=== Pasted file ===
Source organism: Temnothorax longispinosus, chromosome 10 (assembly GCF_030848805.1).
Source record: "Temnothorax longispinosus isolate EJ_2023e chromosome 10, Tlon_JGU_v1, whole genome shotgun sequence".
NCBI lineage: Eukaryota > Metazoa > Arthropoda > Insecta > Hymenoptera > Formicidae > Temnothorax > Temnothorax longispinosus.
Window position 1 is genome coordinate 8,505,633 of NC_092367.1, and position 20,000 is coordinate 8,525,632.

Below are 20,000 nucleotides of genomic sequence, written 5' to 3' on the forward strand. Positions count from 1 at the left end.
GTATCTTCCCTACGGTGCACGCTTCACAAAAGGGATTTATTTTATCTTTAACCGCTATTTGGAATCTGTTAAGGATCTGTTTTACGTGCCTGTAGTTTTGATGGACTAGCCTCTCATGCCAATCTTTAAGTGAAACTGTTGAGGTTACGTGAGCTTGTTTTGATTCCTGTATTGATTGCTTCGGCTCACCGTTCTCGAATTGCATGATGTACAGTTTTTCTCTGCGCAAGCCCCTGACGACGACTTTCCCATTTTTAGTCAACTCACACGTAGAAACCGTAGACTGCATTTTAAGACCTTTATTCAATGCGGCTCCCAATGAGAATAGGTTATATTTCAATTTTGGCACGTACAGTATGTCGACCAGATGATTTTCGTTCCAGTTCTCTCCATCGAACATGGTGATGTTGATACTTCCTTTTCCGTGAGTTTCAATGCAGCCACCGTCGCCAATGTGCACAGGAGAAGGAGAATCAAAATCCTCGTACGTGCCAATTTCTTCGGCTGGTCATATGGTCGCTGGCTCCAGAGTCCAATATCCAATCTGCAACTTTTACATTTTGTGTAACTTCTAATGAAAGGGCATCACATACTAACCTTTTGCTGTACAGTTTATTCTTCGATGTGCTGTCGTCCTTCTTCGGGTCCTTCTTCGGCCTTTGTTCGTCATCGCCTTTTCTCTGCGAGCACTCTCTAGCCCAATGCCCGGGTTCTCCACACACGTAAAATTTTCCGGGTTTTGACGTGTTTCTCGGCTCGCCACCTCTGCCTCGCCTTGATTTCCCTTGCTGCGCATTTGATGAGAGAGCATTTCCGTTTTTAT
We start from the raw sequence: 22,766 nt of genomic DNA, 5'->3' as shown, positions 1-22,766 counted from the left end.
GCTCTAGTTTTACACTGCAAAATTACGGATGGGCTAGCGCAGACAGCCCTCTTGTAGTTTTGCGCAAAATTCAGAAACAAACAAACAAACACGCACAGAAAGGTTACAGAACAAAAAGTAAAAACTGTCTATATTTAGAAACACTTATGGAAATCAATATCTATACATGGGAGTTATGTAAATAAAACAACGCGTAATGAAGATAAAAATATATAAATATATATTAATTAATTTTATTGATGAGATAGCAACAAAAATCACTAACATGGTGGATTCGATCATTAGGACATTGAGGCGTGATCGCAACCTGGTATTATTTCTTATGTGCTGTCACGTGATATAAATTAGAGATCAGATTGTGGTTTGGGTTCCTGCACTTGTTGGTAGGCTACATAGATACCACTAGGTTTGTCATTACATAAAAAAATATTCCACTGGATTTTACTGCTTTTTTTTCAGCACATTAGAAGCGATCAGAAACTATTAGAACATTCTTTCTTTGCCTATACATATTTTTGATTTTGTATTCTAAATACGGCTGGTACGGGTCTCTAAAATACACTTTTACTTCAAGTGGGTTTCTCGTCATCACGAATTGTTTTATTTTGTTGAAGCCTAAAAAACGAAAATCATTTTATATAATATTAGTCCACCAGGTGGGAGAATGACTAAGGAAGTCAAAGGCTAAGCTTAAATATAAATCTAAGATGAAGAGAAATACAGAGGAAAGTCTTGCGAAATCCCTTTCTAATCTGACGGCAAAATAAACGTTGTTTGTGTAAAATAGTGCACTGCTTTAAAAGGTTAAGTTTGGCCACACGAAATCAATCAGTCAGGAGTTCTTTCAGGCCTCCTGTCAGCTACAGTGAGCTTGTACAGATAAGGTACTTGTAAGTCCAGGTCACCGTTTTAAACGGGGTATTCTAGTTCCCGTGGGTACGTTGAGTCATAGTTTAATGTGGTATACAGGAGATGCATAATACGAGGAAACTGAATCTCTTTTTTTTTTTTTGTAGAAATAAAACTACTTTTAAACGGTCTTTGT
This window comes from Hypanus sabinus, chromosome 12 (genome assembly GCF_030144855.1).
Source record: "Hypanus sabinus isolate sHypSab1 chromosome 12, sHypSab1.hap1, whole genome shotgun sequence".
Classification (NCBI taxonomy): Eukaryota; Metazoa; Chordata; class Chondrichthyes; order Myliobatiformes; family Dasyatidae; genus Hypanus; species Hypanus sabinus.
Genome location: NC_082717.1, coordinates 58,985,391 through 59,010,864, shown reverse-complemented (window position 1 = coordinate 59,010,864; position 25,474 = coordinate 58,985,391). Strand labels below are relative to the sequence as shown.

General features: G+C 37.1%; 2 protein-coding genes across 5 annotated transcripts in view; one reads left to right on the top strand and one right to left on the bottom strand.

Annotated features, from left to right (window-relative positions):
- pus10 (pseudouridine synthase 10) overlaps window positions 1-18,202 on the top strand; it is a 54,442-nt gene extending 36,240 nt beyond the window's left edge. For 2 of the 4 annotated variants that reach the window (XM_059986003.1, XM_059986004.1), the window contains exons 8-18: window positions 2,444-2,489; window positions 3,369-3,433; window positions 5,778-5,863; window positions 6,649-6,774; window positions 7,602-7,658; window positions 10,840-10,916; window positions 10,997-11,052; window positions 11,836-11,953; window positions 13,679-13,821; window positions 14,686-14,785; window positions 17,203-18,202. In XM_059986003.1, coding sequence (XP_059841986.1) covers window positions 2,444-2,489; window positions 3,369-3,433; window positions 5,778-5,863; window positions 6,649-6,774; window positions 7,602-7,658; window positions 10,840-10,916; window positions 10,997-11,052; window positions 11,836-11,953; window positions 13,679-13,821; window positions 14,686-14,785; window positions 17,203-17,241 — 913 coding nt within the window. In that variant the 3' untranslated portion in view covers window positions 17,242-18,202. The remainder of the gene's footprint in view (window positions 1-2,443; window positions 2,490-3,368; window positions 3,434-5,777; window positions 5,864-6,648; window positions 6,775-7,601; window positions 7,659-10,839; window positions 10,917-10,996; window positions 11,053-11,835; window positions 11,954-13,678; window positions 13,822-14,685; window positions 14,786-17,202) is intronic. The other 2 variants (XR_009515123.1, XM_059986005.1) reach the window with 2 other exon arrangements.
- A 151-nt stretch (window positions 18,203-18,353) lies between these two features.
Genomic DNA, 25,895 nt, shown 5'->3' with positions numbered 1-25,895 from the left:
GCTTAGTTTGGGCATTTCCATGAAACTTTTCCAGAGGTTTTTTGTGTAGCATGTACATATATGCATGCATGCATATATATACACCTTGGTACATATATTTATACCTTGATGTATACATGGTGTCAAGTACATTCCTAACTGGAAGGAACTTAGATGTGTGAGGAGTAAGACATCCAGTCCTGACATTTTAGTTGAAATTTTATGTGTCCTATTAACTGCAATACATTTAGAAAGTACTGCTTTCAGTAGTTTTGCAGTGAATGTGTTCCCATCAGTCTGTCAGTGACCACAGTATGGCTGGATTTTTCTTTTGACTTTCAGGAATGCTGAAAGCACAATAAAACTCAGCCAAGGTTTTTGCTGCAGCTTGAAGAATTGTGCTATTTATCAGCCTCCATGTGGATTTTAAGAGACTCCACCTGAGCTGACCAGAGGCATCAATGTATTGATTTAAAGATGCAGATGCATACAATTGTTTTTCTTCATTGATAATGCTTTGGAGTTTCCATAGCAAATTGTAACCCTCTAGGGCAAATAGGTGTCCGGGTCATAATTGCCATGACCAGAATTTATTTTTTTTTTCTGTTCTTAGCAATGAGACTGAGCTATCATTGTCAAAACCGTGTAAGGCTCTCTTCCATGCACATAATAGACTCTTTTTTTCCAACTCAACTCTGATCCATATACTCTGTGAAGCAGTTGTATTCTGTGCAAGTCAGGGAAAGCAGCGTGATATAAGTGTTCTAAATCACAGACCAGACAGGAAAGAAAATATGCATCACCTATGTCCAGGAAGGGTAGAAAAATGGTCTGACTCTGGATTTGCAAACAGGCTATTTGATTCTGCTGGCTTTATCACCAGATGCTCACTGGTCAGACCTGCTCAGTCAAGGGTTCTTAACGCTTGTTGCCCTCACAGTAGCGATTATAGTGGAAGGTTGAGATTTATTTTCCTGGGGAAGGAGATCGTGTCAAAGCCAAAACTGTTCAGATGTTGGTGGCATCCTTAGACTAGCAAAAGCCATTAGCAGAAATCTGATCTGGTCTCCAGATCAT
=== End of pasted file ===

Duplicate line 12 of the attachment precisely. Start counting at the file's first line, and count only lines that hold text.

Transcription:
Genome location: NC_082717.1, coordinates 58,985,391 through 59,010,864, shown reverse-complemented (window position 1 = coordinate 59,010,864; position 25,474 = coordinate 58,985,391). Strand labels below are relative to the sequence as shown.